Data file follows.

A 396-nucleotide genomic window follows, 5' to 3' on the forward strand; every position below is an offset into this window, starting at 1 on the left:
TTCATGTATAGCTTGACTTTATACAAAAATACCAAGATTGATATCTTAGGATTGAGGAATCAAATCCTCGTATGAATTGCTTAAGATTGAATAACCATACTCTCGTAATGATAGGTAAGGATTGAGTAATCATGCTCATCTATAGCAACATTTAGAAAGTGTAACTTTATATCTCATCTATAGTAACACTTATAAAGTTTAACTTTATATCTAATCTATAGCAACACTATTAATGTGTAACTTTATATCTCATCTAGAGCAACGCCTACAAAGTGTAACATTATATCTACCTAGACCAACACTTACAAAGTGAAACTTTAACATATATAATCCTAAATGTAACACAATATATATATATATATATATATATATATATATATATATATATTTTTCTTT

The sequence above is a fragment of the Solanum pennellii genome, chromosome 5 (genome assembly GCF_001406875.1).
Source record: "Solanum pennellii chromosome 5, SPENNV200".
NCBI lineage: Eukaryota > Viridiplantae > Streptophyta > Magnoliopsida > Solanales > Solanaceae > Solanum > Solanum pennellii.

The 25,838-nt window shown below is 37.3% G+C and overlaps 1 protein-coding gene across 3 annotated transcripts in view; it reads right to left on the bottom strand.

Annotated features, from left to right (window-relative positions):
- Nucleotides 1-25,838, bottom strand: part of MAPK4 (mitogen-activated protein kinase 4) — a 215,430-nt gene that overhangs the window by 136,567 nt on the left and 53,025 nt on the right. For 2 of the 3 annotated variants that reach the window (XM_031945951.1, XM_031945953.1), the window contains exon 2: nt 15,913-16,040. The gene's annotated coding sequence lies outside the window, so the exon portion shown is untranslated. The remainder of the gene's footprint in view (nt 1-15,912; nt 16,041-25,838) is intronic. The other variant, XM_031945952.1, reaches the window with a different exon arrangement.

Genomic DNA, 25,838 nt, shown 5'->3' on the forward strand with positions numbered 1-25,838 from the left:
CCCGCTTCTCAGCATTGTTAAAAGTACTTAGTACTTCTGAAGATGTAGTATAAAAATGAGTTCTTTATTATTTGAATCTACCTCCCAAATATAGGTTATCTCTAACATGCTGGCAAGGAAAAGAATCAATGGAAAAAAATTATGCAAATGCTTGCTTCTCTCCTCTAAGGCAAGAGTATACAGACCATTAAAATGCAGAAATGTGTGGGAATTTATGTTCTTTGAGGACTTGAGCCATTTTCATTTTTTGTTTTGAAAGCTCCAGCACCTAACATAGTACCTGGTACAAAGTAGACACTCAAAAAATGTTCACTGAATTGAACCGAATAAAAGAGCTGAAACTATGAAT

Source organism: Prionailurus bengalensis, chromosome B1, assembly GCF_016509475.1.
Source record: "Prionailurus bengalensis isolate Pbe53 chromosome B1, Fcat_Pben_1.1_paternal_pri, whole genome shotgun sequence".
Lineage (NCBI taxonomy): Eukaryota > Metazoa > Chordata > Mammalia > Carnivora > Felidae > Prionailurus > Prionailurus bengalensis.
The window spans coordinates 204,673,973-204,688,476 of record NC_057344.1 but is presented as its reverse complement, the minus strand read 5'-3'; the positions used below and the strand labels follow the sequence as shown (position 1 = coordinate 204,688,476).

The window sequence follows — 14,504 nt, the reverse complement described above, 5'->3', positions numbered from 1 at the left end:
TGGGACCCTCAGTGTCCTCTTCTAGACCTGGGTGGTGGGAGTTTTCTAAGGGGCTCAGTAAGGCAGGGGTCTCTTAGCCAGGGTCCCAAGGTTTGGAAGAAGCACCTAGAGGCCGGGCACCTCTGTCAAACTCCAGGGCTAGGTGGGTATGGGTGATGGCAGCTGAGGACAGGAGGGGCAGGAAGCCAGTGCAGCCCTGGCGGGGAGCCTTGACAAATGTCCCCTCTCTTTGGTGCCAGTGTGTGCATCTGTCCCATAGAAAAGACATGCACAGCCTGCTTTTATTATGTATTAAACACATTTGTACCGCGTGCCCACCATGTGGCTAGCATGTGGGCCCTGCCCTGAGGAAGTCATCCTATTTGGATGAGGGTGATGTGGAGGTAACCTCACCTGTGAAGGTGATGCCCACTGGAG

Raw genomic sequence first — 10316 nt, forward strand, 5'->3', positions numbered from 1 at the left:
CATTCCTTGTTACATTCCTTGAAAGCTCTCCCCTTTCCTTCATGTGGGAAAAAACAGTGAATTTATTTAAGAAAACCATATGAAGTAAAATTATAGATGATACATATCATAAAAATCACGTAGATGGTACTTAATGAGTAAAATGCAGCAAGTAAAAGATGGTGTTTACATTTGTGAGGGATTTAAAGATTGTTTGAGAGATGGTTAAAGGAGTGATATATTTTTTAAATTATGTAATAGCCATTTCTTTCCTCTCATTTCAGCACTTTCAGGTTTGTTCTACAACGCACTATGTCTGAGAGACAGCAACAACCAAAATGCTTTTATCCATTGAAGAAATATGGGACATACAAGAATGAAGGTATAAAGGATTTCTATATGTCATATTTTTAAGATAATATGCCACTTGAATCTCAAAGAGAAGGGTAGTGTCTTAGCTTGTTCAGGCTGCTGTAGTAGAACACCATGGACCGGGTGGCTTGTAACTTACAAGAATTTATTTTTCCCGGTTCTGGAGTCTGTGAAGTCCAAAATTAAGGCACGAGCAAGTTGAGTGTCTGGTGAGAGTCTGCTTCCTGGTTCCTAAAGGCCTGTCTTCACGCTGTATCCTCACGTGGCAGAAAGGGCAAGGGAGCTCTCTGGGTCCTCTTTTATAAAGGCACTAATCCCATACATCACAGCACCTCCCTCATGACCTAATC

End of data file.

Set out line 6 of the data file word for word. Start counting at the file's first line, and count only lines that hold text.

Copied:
The 25,838-nt window shown below is 37.3% G+C and overlaps 1 protein-coding gene across 3 annotated transcripts in view; it reads right to left on the bottom strand.